Advice on Writing a Fairy Tale Retelling

If you’ve ever written, or tried to write, a fairy tale retelling, you’ll know that it’s not at all the same as writing any other story. Though you have a great deal of creative license, you can’t simply take the story exactly where you want it to go. You must stick to at least a skeleton of the original tale. Your finished story must be recognizable when compared to the original, whether in theme, character, plot line, or some other way.

I know many of you are writers, and almost all of you are fairy tale admirers. So perhaps these tips on writing a fairy tale retelling will help or inspire you in some way. I observed my own method and wrote down the brainstorming process I go through before attempting a retelling.

Retelling Pic

Please do yourself a huge favor and, before anything else, research the original fairy tale. All versions of the original, in fact, because sometimes there are more than one. I love Disney as much as the next person, and if you feel it’s necessary to base your story off the Disney version, by all means go right ahead. But only after you’ve researched the original version(s). And only after you’ve come up with a very unique spin on your own retelling. Sometimes the original version opens up ideas in your mind that you never would suspect otherwise, makes you ask questions you didn’t know you had. For example: Why did Cinderella’s father (still alive, by the way, and not dead like the Disney version tells it) stand idly by and watch all the horrible things Cinderella’s stepmother put her through?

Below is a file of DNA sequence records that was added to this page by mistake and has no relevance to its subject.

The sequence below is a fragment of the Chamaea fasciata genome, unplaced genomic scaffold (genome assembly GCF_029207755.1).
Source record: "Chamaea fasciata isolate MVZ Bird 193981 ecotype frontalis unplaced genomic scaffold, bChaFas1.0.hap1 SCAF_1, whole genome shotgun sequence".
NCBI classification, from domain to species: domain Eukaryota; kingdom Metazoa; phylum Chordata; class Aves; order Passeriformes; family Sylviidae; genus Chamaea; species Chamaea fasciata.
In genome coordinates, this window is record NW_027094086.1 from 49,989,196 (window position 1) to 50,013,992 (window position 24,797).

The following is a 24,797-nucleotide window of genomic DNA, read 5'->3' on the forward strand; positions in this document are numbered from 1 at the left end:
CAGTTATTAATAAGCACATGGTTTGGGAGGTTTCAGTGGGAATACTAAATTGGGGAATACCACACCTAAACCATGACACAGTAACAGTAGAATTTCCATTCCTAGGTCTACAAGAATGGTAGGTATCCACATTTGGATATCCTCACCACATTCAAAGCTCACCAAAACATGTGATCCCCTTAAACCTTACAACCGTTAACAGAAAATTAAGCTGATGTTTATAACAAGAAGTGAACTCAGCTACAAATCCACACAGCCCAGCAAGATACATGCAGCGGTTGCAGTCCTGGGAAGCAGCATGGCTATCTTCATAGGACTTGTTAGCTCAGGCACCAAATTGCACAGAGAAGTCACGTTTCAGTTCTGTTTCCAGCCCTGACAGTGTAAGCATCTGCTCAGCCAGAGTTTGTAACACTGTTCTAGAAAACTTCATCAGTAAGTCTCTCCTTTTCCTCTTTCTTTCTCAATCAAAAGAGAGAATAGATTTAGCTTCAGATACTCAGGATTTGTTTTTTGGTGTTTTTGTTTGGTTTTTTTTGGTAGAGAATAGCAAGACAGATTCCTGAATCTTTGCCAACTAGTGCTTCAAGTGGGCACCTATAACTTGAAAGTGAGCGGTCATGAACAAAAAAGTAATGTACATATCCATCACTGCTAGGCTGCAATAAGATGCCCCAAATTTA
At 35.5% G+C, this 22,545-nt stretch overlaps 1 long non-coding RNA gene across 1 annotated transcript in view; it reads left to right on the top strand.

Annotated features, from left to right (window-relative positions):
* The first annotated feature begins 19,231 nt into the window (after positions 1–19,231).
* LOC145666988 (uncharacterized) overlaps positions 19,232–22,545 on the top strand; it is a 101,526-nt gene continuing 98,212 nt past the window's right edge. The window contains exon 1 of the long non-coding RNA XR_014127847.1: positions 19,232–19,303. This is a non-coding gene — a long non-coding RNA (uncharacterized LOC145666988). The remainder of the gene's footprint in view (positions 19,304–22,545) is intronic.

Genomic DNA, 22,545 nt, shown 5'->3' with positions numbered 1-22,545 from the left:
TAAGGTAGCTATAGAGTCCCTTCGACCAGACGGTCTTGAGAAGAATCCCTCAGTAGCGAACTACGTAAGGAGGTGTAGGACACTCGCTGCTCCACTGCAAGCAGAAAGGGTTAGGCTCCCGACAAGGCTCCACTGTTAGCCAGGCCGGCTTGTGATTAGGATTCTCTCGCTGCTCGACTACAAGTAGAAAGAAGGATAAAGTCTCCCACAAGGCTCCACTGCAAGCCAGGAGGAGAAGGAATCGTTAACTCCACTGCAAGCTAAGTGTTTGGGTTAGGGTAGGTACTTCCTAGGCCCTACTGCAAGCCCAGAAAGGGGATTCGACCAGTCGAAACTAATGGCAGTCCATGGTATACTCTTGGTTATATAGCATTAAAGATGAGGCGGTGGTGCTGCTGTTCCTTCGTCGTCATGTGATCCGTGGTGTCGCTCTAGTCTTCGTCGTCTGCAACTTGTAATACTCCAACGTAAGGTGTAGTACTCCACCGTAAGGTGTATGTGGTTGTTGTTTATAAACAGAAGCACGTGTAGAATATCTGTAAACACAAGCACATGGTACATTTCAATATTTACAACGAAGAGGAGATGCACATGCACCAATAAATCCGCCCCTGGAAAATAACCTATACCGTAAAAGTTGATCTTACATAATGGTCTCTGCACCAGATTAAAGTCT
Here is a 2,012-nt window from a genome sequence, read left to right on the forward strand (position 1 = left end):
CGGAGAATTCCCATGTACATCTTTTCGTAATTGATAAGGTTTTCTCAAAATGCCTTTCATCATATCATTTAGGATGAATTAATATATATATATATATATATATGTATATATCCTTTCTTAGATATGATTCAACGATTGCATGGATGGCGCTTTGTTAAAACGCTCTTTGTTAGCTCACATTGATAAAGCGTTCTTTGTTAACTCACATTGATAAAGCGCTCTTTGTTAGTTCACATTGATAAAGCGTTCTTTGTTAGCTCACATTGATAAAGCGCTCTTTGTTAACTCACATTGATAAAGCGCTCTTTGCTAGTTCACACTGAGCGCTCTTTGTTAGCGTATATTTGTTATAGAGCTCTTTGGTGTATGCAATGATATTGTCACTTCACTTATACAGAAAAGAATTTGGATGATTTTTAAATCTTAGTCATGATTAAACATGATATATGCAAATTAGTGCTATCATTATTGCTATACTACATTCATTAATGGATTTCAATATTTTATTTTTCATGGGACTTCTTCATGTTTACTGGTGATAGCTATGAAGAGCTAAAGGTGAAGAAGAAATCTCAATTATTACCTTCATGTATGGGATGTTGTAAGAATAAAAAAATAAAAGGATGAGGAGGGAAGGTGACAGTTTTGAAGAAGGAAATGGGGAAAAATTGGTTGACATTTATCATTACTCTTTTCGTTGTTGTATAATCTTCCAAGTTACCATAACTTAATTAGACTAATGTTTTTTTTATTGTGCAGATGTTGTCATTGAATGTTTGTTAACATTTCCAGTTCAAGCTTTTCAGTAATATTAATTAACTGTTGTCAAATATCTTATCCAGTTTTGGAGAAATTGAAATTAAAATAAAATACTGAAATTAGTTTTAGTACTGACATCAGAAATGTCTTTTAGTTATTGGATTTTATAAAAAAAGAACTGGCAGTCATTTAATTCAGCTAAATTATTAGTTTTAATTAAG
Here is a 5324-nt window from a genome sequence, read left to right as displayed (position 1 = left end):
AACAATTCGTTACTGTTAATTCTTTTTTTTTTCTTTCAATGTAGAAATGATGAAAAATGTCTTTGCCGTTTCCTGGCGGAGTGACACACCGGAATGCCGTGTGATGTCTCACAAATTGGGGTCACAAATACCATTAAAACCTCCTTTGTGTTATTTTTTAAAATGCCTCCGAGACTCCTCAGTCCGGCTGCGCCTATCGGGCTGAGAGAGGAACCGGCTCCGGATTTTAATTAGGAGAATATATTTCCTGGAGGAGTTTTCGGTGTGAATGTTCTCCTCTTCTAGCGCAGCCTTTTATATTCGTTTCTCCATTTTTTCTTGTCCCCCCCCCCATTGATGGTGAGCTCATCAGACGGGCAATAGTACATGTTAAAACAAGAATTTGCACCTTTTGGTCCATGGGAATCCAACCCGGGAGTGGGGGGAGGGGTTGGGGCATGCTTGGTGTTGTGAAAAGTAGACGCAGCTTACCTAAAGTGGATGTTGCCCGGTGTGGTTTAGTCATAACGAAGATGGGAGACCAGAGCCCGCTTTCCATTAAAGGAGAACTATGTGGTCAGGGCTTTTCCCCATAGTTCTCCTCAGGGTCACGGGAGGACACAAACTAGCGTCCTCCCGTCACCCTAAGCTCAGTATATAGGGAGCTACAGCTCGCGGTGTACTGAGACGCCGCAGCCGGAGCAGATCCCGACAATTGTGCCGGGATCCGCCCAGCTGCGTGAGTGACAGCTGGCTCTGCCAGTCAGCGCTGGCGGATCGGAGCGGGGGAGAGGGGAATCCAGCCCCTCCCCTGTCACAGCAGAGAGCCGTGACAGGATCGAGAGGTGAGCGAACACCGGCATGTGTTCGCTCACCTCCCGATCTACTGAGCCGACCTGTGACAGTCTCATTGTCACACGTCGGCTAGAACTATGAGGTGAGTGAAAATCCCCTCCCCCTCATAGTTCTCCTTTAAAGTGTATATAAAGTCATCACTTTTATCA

So . . . yeah. I’m aware this is a question that all authors ask about every story they write. Or so I assume. How else can you come up with something original? When writing a retelling, this part is actually simpler than when you write a unique tale. Instead of asking “what if” to questions you have to come up with to begin with, you get to ask “what if” to a theme/plot/climax that has already been written for you. Easy, right? Start by making a list of all the things you personally expect when you think of the particular fairy tale you plan on retelling.